[Met Concert/Gala] CID:29460
Grand Sacred Concert

Stabat Mater {23}
Boston Theatre, Boston, Massachusetts: 03/23/1902.

(Review)


Boston, Massachusetts
Boston Theatre
March 23, 1902


GRAND SACRED CONCERT

Le Prophète: Coronation March

Il Barbiere di Siviglia: Largo al factotum
Armando Seppilli: Serenade [encore]
Giuseppe Campanari

Leo Stern: Printemps [repeated]
Suzanne Adams

Henry Charles Litolff: Maximilian Robespierre Overture

Conductor...............Philippe Flon

[Leo Stern was the husband of Suzanne Adams.]


STABAT MATER {23}

1. Stabat Mater Dolorosa
Johanna Gadski, Carrie Bridewell, Andreas Dippel, Marcel Journet
Metropolitan Opera Chorus

2. Cujus Animam
Andreas Dippel

3. Quis est Homo
Johanna Gadski, Carrie Bridewell

4. Pro Peccatis
Marcel Journet

5. Eia Mater
Marcel Journet
Metropolitan Opera Chorus

6. Sancta Mater istud agas
Johanna Gadski, Carrie Bridewell, Andreas Dippel, Marcel Journet

7. Fac ut Portem
Carrie Bridewell

8. Inflammatus
Johanna Gadski
Metropolitan Opera Chorus

9. In Sempiterna Saecula
Metropolitan Opera Chorus

Conductor...............Philippe Flon

Unsigned review in the Boston Globe

SANG "STABAT MATER."

Mmes Gadski and Adams, Miss Bridewell, MM Campanari, Dippel and Journet as Soloists

The grand opera season was supplemented last night at the Boston theatre with a splendid performance of Gioacchino Rossini's "Stabat Mater." The infinite richness of melody which is ever associated with Rossini's name and work was well brought out by the opera company's thoroughly trained chorus and orchestra, under direction of M. Flon, and the performance was in every way worthy of the memorable fortnight of music which preceded it.

A fine audience, representative of musical Boston; warmly greeted Mmes. Joanna Gadski and Suzanne Adams, who, with Miss Carrie Bridewell, popular Giuseppe Campanari, Andreas Dippel and Marcel Journet, were the accomplished soloists. It was an occasion notable for spontaneity of applause, and all participants both sides of the footlights seemed inspired by it.
.
The concert opened with, Meyerbeer's stirring "La Prophete" march - of particular timeliness because it covered the confusion of late arrivals who hurried in from church services. Then followed, in the well-known Campanari style, his inimitably rollicking aria from Rossini's "Barber of Seville." For encore he sang the same number given at Sig. Rotoll's recent Symphony Hall concert - the Seppilli "Serenade," with pizzicato orchestral accompaniment, the singer being invisible.

Mme Adams, in a most becoming scarlet gown, sang the magnificent Leo Stern "Printemps" waltz song in a captivating way, being compelled, after repeating it, to bow again and again. The regal overture from "Robespierre," by Litolff, full of suggestions of "Le Marseillaise," closed the first half of the concert.

There was a grand rendition of Rossini's "Lamentation of the Blessed Mary," best known of all the "Stabat Maters," and the official ecclesiastical music for Passion Week. It was composed at the suggestion of his friend Agvado in 1832, for the Spanish minister Don Valera, and was not intended to be made public. Rossini had completed his last stage work, "William Tell," and as a sort of afterthought before an absolute retirement of more than 30 years, produced in outline the work which was destined to become one of the most famous associated with his name. Its first complete performance was at the Salle Ventadour on Jan 7. 1842.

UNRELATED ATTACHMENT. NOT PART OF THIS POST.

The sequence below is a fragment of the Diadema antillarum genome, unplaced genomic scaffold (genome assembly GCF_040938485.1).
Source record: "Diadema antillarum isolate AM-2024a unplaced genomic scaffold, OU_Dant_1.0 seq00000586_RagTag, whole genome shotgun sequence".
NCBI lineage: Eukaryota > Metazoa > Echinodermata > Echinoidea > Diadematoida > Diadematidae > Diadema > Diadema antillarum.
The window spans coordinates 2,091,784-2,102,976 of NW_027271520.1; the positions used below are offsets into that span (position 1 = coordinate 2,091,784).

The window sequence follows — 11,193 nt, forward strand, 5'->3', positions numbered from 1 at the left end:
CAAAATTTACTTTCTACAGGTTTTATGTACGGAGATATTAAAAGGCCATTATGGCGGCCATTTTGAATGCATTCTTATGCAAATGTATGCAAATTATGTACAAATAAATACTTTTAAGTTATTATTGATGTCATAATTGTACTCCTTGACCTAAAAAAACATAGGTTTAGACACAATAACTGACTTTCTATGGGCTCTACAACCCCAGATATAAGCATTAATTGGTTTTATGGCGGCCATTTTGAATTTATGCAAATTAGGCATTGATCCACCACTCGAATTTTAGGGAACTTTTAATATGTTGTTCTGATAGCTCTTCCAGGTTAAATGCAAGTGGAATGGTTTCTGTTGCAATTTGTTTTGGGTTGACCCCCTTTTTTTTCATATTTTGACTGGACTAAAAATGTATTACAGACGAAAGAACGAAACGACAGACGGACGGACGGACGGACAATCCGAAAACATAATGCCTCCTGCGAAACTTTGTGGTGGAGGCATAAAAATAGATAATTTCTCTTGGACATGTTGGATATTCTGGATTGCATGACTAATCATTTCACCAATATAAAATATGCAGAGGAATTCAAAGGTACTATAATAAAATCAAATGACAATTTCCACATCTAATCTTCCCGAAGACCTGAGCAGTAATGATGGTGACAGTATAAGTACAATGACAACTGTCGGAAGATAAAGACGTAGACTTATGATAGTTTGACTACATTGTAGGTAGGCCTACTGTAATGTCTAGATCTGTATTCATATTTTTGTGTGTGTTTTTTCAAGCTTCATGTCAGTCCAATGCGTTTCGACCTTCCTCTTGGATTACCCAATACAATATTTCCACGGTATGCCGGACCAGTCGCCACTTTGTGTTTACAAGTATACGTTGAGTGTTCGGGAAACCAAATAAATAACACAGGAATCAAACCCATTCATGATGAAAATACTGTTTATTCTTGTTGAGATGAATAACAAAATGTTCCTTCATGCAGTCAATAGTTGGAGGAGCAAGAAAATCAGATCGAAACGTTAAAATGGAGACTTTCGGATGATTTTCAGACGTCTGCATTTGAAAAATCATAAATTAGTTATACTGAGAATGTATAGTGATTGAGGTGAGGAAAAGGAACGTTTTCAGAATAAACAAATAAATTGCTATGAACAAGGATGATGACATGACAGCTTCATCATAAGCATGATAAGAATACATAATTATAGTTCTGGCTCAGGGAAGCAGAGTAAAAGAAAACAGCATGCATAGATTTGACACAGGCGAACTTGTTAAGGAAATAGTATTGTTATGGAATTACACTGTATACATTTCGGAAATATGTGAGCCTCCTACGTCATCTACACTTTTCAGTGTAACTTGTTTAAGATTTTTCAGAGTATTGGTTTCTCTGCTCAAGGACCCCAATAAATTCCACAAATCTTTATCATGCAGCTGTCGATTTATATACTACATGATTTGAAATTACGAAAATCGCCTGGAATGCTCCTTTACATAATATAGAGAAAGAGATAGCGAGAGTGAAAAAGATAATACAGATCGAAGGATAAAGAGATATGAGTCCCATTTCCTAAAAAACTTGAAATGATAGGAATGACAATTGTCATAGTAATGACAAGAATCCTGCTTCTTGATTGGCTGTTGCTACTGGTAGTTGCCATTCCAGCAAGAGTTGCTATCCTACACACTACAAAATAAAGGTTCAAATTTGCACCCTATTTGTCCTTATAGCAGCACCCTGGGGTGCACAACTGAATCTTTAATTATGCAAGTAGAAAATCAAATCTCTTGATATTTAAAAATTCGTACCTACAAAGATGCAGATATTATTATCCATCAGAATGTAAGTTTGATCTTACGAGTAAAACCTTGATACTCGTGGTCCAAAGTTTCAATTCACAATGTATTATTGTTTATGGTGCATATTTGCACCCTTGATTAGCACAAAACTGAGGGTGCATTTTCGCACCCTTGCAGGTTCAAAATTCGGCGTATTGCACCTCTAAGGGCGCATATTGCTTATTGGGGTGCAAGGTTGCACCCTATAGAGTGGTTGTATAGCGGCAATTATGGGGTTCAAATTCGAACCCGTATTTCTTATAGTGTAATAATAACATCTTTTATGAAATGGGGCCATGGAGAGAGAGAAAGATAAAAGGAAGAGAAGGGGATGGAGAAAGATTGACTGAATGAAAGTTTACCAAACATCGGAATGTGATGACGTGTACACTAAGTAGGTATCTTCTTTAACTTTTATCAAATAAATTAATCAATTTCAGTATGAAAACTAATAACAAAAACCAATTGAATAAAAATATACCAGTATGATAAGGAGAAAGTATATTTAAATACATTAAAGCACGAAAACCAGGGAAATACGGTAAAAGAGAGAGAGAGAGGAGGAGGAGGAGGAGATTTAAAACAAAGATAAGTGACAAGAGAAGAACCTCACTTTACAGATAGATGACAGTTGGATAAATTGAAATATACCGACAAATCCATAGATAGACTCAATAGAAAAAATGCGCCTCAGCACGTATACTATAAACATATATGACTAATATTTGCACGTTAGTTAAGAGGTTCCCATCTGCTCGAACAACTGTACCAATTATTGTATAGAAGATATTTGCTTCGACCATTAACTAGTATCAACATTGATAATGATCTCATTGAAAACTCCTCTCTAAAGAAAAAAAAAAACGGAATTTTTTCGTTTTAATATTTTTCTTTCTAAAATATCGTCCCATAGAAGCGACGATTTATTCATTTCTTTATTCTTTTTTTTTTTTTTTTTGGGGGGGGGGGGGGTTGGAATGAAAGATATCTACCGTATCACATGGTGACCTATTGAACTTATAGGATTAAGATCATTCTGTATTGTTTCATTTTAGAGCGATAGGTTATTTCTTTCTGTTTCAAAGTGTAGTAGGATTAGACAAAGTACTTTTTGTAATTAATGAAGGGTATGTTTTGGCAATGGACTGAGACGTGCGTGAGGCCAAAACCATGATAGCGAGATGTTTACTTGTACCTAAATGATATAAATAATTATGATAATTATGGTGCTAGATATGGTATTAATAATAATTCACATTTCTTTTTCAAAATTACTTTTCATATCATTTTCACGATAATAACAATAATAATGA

Miss Carrie Bridewell herself almost took the contralto part announced for Mme Schumann-Heink, who was seriously indisposed. Miss Bridewell need not have had particular excuse made for her, so superbly did she sing the "Fac ut Portem," which necessitated her repeated acknowledgments of applause. She was as completely adequate to this exacting score as she has been during the past week in her minor but admirably-sung roles in "Carmen," "The Magic Flute," "Cavalleria Rusticana," "La Tosca" and 'Tannhäuser." She sang delightfully the second part in the "Quis est Homo" duet with Mme Gadski, and her peculiar bell-like quality of declamation in the close of the cavatina was one of the most artistic features of the whole concert.

M Journet, the capital Mephisto of last week's "Faust," gave with splendid delivery the "Pro Peccatis." Mme. Gadski sang, as always, with massive precision, and made a powerful climax with the high C at the close of her "Inftammatus" number. She has a remarkable habit of making a fourth syllable in "filio!' and of breathing explosively in the middle of the "Plangere," in the close of the "Sancta Mater" quartet- passages sung recently by Mrs. Kileski-Bradbury, in a far more satisfactory, if slightly less vehement manner.

Mr. Dippel spared himself the high D flat in the closing measures of his "Cujis Animam" tenor solo and otherwise seemed to be saving his voice, but this was pardonable in a vocalist who had sung about a dozen different exacting rôles during the past two weeks, The final "Quando corpus" quartet was omitted, and the excellent chorus closed the concert with their finely declaimed "To Him be Glory Evermore."



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